The video, released by other climbers, ignited a fierce debate over the facts of the case, and beyond that, the behavior and relationships with local guides and porters of foreign mountaineers who attempt Himalayan peaks.
In a late July accident, Hassan, a married Pakistani father of three, took his last breath, joining the more than 300 climbers who have perished on K2. Second only to Everest in height, the mountain, which spans territory administered by China and Pakistan, looms 8,611 meters (28,251 feet) in altitude, more than 5 miles.
Hassan was working as a porter, hired to carry gear and otherwise assist those attempting the summit. During his climb, he fell and was injured.
Hundreds of people were attempting to summit, crowding the mountain during a narrow weather window. Among them was record-seeking Norwegian mountaineer Kristin Harila, whose team, sponsored by the outdoor company Osprey, was trying to summit the world’s 14 tallest peaks in the shortest-ever span of time.
“We have reached summit number 14,” Harila said, in footage taken at the K2 summit on July 27, standing beside her guide, Tenjin “Lama” Sherpa, who climbed all of the peaks together, celebrated reaching the top of K2 in three months and one day. The previous record was held by Nirmal Purja, who took just over six months to summit the tallest 14 peaks in 2019.
Harila’s celebration was short-lived. As the drone footage of the incident earlier in the day spread online, many people expressed outrage at the cost of the accomplishment following the horrific incident hours earlier, saying her record paled in comparison to the loss of life.
In a lengthy blog post on her website, Harila said she had received death threats over the incident.
In statements to media and on her website, Harila lamented Hassan’s death, but denied critics’ accusations that she and her team had left him to die, arguing that the footage could not capture the nuance of the situation or the difficult, life-or-death decisions that must be made in environments that only a small fraction of people could ever imagine traversing.
“It is simply not true to say that we did nothing to help him,” Harila told the Telegraph. “We tried to lift him back up for an hour and a half and my cameraman stayed on for another hour to look after him. At no point was he left alone.”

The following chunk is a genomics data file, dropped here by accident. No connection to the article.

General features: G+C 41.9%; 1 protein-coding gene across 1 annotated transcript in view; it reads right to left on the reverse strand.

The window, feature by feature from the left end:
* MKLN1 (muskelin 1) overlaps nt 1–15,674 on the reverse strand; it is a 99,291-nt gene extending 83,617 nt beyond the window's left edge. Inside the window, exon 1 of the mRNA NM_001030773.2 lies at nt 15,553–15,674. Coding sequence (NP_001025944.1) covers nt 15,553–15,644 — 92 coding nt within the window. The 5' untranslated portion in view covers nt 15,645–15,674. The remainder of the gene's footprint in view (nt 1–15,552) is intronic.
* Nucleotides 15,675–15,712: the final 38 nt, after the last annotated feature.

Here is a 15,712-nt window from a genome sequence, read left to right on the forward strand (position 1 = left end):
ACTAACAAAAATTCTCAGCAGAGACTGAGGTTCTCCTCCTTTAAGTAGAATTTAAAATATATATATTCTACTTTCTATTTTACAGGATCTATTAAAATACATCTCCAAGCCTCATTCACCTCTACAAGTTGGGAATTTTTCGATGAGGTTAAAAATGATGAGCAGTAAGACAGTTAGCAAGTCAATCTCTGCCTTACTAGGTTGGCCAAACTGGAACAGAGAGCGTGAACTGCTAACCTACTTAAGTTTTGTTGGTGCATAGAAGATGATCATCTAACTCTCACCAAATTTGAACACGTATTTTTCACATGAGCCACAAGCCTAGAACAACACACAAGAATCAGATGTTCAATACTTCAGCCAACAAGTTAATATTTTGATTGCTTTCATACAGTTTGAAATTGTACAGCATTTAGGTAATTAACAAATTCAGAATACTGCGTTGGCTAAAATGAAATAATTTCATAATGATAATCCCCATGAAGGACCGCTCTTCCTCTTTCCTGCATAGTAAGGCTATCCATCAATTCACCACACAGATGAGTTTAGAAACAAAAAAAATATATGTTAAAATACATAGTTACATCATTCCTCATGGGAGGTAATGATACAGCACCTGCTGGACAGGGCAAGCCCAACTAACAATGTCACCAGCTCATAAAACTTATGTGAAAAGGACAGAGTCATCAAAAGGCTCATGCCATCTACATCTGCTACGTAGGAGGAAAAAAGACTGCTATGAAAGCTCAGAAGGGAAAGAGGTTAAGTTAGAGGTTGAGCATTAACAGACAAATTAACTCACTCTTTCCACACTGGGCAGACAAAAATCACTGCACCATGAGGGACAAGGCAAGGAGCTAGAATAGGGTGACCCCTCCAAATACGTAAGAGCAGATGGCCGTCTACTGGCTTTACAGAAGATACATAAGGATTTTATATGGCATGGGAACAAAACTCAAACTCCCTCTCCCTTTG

“Considering the amount of people that stayed behind and that had turned around, I believed Hassan would be getting all the help he could, and that he would be able to get down,” she wrote on her website. “We did not fully understand the gravity of everything that happened until later.”
Ultimately, Harila said, scrutiny needed to be directed at those who sent Hassan up the mountain. She said Hassan was not “properly equipped” to make the trek, pointing to his lack of a down suit, oxygen mask and gloves.
When Hassan fell, Harila wrote, “his stomach was exposed to snow, wind and low temperature.” In response to a request for comment, Harila said she might have time to talk over the weekend.
Wilhelm Steindl, one of the climbers who released the damning footage, told an Austrian newspaper that Hassan “was treated like a second-class human being” on the mountain. “What happened there is a disgrace. A living person is left behind so that records can be set,” he said.
According to Stiendl, Hassan took a dangerous job to fund his children’s education. Hassan’s family said it was his first time on the mountain.
Steindl set up a GoFundMe campaign for Hassan’s family, which has so far raised more than $121,000.
The relationships, tensions and power dynamics among foreign mountaineers, adventure tourists, highly sought Sherpa guides and other porters in the high Himalayas has long been a subject of debate in the mountaineering community, and had been a subject of controversy earlier in Harila’s efforts, amid reports of pay disputes between her and Sherpa team members.